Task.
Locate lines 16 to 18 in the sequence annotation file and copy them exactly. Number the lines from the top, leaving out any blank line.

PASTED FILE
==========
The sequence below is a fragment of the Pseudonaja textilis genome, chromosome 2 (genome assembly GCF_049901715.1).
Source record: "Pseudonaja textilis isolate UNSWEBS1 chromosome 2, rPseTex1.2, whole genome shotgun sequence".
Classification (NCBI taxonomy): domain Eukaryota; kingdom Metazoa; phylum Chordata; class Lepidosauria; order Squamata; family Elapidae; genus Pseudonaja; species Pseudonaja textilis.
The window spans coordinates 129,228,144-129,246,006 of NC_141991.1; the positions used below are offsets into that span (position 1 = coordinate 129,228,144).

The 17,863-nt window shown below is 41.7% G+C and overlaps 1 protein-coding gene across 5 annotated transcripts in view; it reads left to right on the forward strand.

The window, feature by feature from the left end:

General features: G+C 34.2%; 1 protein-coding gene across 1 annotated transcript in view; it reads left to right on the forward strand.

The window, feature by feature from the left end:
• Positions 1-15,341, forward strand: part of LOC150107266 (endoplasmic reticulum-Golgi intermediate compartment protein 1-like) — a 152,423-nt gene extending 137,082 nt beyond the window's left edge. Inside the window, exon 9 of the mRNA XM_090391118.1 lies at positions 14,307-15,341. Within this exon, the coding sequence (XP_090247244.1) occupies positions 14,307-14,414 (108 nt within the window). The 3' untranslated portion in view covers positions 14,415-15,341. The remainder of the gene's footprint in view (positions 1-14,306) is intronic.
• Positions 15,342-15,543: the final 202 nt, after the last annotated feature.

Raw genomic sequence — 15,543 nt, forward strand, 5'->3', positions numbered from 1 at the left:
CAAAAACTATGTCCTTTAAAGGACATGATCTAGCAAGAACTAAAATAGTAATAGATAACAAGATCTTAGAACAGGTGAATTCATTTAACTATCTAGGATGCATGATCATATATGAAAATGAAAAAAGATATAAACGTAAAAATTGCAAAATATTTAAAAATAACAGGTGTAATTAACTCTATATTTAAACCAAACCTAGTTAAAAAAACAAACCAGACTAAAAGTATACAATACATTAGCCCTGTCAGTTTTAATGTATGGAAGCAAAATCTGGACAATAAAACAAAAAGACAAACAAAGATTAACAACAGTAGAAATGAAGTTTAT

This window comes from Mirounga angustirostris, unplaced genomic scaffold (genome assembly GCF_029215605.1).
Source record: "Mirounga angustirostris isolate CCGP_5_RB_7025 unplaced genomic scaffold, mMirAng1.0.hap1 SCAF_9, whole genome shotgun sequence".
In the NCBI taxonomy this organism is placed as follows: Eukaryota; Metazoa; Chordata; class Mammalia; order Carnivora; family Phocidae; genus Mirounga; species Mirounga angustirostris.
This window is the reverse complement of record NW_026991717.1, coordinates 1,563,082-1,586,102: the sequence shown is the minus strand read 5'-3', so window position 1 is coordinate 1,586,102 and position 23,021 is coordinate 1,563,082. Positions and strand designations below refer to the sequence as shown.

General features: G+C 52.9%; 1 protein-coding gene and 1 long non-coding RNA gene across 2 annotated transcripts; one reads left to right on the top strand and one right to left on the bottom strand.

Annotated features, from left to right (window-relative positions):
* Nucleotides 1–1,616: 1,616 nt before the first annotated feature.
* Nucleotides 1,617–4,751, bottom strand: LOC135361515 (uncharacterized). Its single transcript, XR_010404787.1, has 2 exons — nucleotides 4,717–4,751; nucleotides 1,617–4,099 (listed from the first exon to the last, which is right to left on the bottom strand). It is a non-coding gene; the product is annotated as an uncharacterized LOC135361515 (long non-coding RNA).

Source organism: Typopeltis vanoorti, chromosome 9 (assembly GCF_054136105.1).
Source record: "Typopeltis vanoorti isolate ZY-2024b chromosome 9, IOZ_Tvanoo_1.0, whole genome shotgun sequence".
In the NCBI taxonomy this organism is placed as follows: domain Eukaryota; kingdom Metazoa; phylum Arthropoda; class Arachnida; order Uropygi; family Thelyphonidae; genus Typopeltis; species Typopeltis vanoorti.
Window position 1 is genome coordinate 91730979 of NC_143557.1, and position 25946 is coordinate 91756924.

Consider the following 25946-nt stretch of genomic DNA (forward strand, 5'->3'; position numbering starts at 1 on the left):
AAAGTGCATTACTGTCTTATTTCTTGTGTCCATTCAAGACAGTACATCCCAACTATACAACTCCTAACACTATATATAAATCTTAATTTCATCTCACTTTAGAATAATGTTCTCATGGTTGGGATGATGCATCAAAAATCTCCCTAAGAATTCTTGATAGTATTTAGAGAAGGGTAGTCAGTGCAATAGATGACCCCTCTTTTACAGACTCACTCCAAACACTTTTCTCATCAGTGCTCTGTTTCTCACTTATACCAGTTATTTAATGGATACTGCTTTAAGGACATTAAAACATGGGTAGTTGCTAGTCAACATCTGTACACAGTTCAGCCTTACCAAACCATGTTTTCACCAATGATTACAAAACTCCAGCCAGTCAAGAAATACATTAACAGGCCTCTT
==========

This window is the reverse complement of record NW_026991717.1, coordinates 1,563,082-1,586,102: the sequence shown is the minus strand read 5'-3', so window position 1 is coordinate 1,586,102 and position 23,021 is coordinate 1,563,082. Positions and strand designations below refer to the sequence as shown.

General features: G+C 52.9%; 1 protein-coding gene and 1 long non-coding RNA gene across 2 annotated transcripts; one reads left to right on the top strand and one right to left on the bottom strand.

Annotated features, from left to right (window-relative positions):